The Power of Promise: Examining Nuclear Energy in India
Penguin Viking Rs.
699 PP 400
What do you have to dispose of except night soil?" retorted Satyendranath Bose reacting to a paper on the disposal of
nuclear waste by Homi Sethna at a conference on the development of atomic energy for peaceful purposes in India in 1954. But the nuclear bureaucracy, scientists and technologists present at the event paid no heed to the jibe. Rather, Sethna was kicked upstairs and was chairman, Atomic Energy Commission(AEC), during the 'nuclear explosion' at Pokhran in 1974, having claimed that the test explosion had an yield between 8-12 kilotonnes. US technical analyses estimated it at anywhere between 4-6 KT. He was also crowned with the Padma Vibhushan award - all this for colluding with the nuclear establishment (NE) comprising the AEC and the Department of Atomic Energy (DAE). Also awarded for dancing to the tune of the NE were former AEC chiefs like PK Iyengar and Anil Kakodkar.
MV Ramana deserves thanks for sequentially and dispassionately bringing together history and information on power reactors, uranium, plutonium, heavy water, economics, and safety over five decades of India's nuclear power development in a 295-page narrative (excluding notes and references).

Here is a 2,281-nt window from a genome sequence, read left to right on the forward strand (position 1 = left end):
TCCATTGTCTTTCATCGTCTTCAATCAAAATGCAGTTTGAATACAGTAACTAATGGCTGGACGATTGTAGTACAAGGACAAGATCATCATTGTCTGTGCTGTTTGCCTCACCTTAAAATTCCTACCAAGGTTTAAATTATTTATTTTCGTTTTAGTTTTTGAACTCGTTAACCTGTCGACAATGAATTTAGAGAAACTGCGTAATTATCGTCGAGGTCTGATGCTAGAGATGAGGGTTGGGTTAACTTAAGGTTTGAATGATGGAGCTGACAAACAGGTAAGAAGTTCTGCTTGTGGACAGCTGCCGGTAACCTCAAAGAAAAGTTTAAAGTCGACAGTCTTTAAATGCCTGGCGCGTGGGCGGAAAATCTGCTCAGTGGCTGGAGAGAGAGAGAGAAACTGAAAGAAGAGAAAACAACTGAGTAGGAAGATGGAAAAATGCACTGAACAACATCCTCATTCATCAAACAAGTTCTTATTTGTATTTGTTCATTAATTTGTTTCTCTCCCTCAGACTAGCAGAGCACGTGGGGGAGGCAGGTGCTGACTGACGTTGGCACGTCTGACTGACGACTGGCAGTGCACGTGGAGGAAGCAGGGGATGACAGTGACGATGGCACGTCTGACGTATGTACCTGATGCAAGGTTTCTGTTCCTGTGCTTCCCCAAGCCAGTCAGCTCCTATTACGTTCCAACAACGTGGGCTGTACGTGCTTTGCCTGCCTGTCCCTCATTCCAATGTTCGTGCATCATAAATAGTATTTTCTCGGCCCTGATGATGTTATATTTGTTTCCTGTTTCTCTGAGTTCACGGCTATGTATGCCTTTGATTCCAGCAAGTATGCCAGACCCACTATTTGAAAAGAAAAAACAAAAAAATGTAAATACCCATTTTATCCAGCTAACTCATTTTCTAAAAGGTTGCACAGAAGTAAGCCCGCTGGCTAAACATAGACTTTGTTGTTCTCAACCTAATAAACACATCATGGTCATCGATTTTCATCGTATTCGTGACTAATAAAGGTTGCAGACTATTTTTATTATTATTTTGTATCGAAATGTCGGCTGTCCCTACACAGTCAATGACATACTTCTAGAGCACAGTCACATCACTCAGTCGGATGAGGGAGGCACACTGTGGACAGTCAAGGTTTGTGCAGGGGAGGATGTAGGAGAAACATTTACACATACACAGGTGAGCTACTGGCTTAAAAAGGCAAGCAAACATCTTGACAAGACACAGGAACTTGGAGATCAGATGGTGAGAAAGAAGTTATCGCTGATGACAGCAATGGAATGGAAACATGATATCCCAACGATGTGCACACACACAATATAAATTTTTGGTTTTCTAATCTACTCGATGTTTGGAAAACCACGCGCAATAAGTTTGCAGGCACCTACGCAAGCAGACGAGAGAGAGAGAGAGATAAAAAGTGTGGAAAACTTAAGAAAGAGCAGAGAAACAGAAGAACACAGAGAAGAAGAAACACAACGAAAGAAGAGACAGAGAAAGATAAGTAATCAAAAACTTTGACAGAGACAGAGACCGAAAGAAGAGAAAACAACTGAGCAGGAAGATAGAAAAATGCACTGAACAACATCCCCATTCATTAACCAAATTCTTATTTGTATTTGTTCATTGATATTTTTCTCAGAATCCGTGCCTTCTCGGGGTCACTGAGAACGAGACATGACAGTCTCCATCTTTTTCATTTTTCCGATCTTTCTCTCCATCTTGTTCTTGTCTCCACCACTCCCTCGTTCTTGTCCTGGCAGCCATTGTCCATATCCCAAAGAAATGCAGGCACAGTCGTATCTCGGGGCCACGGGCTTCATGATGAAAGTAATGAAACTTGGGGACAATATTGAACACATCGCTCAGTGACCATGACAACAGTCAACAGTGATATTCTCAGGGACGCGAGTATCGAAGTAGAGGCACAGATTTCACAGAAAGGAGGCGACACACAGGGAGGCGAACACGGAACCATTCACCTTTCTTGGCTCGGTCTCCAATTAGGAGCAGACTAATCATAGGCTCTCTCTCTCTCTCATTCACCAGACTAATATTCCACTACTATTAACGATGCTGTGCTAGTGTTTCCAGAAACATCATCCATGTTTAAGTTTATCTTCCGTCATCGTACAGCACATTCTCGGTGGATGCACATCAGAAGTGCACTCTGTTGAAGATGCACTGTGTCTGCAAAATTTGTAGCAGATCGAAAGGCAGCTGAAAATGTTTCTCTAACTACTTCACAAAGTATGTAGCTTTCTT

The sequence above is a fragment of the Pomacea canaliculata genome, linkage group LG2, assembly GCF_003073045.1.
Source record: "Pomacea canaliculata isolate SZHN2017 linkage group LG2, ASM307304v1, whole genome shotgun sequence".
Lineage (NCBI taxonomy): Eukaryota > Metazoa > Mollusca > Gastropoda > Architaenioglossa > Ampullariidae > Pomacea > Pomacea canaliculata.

The Power of Promise is an inch-by-inch striptease of the NE and pliant scientists and technologists right from the Nehru era. If sustainability is to be regarded as a must for any success story, success is a mirage for defenders of nuclear power. Failures have been, for the NE, an alibi for secrecy which has done no good for the country or its people. N-power units have experienced high cost over runs, operational troubles, cracks and leaks.
For instance, the construction cost of Kakrapur I and II ( 1993-95) went up from Rs. 383 crores to Rs. 1367 crores ( 257 per cent). About breeder reactors, the less said, the better. Globally, their failures are so obvious, that OECD countries have abandoned them, including the technology-hyped Superphenix in France. Ramana has illustrated with several examples that the safety record is disturbingly poor. These include the collapse of the inner containment dome at Kaiga in 1964, 'unprecedented in the annals of nuclear energy history', the high turbine-vibrations at Narora in 1993 and RAPS I in 1998, and the unavailability of primary coolant pumps at MAPS II in 2004 forcing shutdowns.
But it would seem that it is fruitless to tell this to NE mandarins. For the NGOs and anti-pollution activists, however, this treatise fulfils high expectations.
Sankar Ray is an analyst on the environment and Left politics
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